7/21/14 My First Real Day in Quito, Ecuador

June 23, 2016

Spirit Cultural Exchange offers individuals the opportunity to help with a variety of volunteer projects in Ecuador while immersing themselves in the local culture. Volunteer projects are available throughout the year for a minimum of one week and are offered in many different fields. We hope you enjoy reading the blogs of our summer 2014 scholarship winner Danielle S. 

Have I grabbed your attention yet with my mistake of not double-checking my luggage tag? That is pretty much the number one rule of traveling with a checked bag!! Yes, I am admitting my mistake to  everyone, but only because there is a happy ending :) !

GranadillaAnyways, I woke up and had the opportunity to meet the rest of my host family! There was a very nice gentleman and their 13-year-old daughter who was also very, very sweet and reminds me of my own beautiful sister back in the states (That’s a shout out to you, Kellie Leigh!). I was then made a wonderful breakfast with some granadilla (see picture!) and fresh papaya (and yes, it does taste different then what we have in the states…).  It was lovely and I felt really healthy afterwards.

We then traveled to Simon Bolivar School around 9am (there is no time change from Chicago time, thankfully). During the morning, we tried to call the airport to see if my bag was still there around 50 times and there was no answer. My luggage issue would have to wait because there was no way I was letting anything come in-between me and the plan that God has for me here (that included not having clean clothes, shampoo or contacts for the next month!).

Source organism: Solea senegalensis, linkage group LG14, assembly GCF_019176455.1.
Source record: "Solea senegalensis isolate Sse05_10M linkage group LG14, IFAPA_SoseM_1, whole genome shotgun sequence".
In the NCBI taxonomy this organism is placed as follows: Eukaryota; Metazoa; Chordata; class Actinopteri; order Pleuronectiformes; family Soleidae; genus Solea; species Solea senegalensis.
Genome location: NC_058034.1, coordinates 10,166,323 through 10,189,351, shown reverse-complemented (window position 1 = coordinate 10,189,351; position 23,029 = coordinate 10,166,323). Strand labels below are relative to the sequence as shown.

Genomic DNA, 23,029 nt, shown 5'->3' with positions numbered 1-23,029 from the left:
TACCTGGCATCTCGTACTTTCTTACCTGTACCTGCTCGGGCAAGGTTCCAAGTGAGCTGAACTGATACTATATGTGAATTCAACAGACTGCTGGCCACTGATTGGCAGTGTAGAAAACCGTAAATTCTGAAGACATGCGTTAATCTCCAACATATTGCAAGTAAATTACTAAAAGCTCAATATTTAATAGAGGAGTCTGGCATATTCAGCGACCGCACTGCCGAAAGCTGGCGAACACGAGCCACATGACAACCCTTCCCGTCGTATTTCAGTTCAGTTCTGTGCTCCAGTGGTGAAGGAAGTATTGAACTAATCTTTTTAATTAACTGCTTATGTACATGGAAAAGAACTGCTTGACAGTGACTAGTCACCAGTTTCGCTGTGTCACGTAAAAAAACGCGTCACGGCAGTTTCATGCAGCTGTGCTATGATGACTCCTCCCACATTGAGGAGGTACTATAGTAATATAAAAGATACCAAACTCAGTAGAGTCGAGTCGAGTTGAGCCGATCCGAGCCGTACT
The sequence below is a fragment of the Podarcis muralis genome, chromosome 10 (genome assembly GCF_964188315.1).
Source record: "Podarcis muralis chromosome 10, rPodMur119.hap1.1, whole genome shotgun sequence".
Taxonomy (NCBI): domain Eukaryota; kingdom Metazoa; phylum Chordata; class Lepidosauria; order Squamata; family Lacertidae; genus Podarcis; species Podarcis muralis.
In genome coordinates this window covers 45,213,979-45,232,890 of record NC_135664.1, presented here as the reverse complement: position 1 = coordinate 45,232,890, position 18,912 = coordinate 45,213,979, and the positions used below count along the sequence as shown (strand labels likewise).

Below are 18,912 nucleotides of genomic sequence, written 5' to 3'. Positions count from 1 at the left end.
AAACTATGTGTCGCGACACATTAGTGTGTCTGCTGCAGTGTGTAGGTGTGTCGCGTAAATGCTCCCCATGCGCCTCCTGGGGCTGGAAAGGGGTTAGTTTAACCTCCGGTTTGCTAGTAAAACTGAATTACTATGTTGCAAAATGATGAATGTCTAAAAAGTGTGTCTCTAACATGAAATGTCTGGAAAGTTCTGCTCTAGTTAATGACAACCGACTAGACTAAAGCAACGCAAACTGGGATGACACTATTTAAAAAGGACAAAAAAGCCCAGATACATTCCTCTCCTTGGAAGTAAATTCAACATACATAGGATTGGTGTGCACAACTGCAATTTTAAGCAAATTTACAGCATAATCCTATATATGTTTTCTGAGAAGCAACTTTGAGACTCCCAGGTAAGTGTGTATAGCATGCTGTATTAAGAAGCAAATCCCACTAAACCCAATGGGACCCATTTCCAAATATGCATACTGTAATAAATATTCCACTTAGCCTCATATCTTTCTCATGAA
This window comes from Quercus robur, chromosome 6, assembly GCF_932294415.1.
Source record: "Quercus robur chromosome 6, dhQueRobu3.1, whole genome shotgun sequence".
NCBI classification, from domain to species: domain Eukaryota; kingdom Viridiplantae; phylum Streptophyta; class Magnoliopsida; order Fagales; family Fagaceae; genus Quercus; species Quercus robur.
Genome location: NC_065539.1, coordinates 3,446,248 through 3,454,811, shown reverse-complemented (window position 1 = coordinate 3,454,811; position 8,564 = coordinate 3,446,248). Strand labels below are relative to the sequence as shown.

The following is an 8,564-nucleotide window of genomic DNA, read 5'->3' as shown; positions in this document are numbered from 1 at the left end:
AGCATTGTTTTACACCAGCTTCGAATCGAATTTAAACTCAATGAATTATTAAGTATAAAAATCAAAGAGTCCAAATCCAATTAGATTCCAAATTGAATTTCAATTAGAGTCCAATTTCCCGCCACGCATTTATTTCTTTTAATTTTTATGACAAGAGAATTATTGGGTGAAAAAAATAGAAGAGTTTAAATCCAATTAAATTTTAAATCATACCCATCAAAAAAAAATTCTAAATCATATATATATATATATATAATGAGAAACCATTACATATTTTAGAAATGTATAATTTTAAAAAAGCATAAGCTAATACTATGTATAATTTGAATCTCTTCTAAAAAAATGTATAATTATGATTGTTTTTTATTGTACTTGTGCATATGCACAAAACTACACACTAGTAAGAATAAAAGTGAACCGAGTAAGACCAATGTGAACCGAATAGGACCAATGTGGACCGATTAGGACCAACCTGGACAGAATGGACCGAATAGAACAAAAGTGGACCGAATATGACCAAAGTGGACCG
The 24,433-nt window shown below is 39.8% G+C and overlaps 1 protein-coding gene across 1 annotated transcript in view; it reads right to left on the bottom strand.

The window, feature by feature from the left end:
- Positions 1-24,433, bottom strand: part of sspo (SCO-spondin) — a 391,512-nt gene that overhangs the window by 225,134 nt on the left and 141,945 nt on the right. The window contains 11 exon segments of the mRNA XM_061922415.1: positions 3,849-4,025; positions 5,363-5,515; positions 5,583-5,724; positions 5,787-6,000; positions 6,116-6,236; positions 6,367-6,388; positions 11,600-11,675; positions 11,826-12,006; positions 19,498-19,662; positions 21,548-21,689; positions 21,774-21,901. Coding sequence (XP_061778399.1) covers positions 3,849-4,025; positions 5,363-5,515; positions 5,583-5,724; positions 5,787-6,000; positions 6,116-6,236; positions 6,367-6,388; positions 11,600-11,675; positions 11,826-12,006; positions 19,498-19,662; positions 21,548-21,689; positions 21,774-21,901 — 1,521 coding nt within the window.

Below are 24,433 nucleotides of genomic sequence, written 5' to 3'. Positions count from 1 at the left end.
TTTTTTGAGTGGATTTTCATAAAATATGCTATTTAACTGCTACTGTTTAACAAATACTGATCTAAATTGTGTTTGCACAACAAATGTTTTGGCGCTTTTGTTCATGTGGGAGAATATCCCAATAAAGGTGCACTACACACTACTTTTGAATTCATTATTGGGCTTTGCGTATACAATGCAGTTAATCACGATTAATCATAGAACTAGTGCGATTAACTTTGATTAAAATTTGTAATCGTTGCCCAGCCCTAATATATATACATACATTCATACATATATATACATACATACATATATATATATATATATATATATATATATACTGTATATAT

The school is about a ten-minute walk from where I stay with my host family. And man, I tell you, if you thought Quito sounded pretty when I described it when it was pitch black, it is a thousand times more amazing in this radiant Ecuadorian sunlight. I walked through the city and really was immersed in the culture. There are all sorts of different people here of all races and cultures which is really unique. I arrived at the school and I explained the situation concerning my bag to the amazing staff there (who helped plan my entire trip seemingly effortlessly). They said they were on it and would try to figure out the best they could. While they dealt with that (which I am so grateful for considering I can’t keep up with the airport staff’s Spanish), I was off to orientation and a city tour! Immediately after receiving my orientation paperwork, my tour guide of the city for the day introduced himself! German! Who spoke Spanish, German and English! He’s pretty great and he introduced me to my group for the tour, two girls my age from Germany and a middle aged woman from Washington D.C.